In a June 18 Free for All letter, Laura Holloway objected to The Post’s use of “shot their wad” as an inappropriate vulgarity.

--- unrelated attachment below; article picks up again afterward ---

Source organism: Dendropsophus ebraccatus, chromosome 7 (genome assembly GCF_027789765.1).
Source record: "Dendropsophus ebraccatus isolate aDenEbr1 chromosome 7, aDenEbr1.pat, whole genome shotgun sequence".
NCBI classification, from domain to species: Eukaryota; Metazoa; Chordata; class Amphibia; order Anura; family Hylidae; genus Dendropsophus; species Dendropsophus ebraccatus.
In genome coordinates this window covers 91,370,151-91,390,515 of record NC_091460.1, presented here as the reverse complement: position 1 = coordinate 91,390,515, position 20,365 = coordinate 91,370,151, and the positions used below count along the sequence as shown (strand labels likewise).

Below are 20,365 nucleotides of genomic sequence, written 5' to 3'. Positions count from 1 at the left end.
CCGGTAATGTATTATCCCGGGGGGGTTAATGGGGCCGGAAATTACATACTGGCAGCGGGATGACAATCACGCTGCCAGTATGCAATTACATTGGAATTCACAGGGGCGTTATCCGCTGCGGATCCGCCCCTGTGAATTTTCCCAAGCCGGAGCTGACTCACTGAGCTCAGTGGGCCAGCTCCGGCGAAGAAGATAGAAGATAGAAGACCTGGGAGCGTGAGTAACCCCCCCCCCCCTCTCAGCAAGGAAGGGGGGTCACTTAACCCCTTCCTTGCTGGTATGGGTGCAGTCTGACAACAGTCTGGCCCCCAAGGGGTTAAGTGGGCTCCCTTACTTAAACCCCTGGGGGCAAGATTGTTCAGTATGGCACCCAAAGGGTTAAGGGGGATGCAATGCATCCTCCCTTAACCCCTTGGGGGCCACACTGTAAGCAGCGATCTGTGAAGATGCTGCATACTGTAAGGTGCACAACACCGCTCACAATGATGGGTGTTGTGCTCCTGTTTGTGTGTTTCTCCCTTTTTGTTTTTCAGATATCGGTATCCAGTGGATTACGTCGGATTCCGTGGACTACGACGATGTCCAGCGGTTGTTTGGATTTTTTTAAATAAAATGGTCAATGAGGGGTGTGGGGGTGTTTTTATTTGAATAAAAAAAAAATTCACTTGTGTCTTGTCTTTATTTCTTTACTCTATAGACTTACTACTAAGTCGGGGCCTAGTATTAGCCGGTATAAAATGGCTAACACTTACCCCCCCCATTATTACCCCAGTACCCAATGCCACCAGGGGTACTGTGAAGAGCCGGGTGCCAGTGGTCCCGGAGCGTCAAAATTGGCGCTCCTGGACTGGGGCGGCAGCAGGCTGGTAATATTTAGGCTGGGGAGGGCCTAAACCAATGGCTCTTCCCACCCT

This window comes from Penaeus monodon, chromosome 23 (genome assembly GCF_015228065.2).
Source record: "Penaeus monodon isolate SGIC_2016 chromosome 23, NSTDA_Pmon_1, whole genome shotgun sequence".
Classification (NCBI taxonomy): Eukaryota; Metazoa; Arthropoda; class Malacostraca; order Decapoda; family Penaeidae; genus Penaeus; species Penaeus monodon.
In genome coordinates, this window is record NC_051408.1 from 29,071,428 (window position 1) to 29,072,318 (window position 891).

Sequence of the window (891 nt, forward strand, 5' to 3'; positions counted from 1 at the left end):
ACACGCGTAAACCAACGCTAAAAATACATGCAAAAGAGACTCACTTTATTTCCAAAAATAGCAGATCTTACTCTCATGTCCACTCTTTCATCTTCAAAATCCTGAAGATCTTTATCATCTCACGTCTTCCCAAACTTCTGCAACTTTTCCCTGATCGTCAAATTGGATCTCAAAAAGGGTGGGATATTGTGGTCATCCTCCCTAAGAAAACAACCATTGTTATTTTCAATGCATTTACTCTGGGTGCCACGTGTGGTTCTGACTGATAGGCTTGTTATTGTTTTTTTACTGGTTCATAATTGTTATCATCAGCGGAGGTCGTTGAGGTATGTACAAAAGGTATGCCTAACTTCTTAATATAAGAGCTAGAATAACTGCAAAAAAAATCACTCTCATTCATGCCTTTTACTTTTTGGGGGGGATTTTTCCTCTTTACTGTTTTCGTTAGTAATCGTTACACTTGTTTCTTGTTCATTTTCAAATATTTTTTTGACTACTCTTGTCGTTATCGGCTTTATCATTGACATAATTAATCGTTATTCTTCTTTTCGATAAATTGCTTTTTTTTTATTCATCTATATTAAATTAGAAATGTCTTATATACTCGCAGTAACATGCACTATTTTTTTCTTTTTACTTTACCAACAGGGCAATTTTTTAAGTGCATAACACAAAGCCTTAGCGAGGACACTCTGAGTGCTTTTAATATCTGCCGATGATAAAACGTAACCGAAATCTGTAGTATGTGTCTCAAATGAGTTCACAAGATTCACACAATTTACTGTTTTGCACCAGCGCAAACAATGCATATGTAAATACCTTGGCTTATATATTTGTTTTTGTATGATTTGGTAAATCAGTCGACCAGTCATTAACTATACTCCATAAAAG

Too bad. While the phrase may be popularly understood in reference to sexual performance, its origin is thoroughly benign. Like other common phrases that originate from the use of firearms — e.g., “lock, stock and barrel,” “flash in the pan” — the phrase in question signifies an ineffective attempt to fire a charge. In weaponry ranging from a Napoleonic cannon to a modern shotgun, a paper, fiber or plastic wad is used to separate the projectile from the propellant. “Shooting one’s wad” simply means that the charge contains no projectile and is therefore ineffectual.